While traveling with his father, young Alec becomes fascinated by a mysterious Arabian stallion who is brought on board and stabled in the ship he is sailing on. When it tragically sinks ... See full summary »
Inspired by the novels of Walter Farley. After being shipwrecked on a remote desert island, courageous, young Alec Ramsay and a wild Arabian stallion named the "Black," form an irrevocable ... See full summary »
Richard Ian Cox,
When farm Evan's mare has a fine son, he promises the black stallion to his son Joe. The youngster enjoy growing up as playmates. Alas, once the good squire is buried, his mean heir, who ... See full summary »
Peter Lee Lawrence
The colorful holiday classic is finally brought to the big screen, designed by famed children's story author and artist Maurice Sendak, and written for the first time to be as close as ... See full summary »
After the death of his father, troubled teen Jake Gattison travels with his mother to Harmony Ranch, a special retreat for families dealing with problems. There, Jake discovers a kindred ... See full summary »
While traveling with his father, young Alec becomes fascinated by a mysterious Arabian stallion who is brought on board and stabled in the ship he is sailing on. When it tragically sinks both he and the horse survive only to be stranded on a desert island. He befriends it, so when finally rescued, both return to his home where they soon meet Henry Dailey, a once-successful trainer. Together they begin training the stallion to race against the fastest horses in the world. Written by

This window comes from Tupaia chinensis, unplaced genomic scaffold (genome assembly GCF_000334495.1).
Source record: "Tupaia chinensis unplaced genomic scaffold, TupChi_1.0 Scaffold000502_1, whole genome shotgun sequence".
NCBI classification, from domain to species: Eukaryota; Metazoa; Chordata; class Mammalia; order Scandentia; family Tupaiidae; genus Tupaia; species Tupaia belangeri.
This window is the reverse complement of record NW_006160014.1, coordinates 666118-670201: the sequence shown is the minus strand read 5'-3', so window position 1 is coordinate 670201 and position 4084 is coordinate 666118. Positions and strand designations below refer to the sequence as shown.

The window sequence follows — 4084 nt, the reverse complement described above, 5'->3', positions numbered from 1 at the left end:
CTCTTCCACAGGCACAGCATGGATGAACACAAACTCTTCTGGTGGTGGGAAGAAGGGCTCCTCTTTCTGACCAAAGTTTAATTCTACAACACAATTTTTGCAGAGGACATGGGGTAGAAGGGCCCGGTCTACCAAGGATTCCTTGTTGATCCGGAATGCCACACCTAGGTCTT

The black model horse seen in Alec's bedroom is a Breyer Animal Creations Foundation Stallion #64, produced for 11 years starting in 1977 and retired in 1987. See more »
The horse statue on Alec's nightstand was one made by Breyer Animal Creations in the late 1970's shortly before the movie came out. The movie takes place in the 1940's. See more »
Dad... you know what I saw? It's the most fantastic thing... come look!
[to the other poker players]
Hey! Look, son, I'll tell you, I'm really busy, but... I'll tell you what I do need. I need some good luck.
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I was so afraid to see this movie. The Black Stallion books defined my life until I was about 14 years old, if not longer (they have always continued in my memory). I read every single book that Mr. Farley wrote, most of them many times over, and I knew every character intimately - how they looked, how they talked, everything about them. And The Black - I know exactly how The Black looked and acted. So - when this movie was announced, 23 years ago, I refused to see it. I could not risk having all of my childhood memories shattered in the course of a 2 hour movie. But recently, in a discussion of favorite movies, a friend mentioned this movie as her favorite. Immediately, I was interested. So, nervously, I rented the movie, and settled in to watch it. My heart started pounding as the opening credits rolled - I was almost breathless waiting for it to start. All I can say is, now that I have seen it, I hate myself for waiting so long. Every detail of the book is captured perfectly, as if Mr. Copolla, Ms. Mathason, et al managed to film all of the images in my head and pour them onto the screen. The cinematography is astonishing, the score is beyond compare as to how well it fits with what is happening on screen. These are the technical details of the film - what is impossible to describe is just how closely this work captures the original book. There is no whiz-bang gadgetry, or special effects, although some young ones may find the shipwreck sequence to be frightening. It is a beautiful story, told masterfully.
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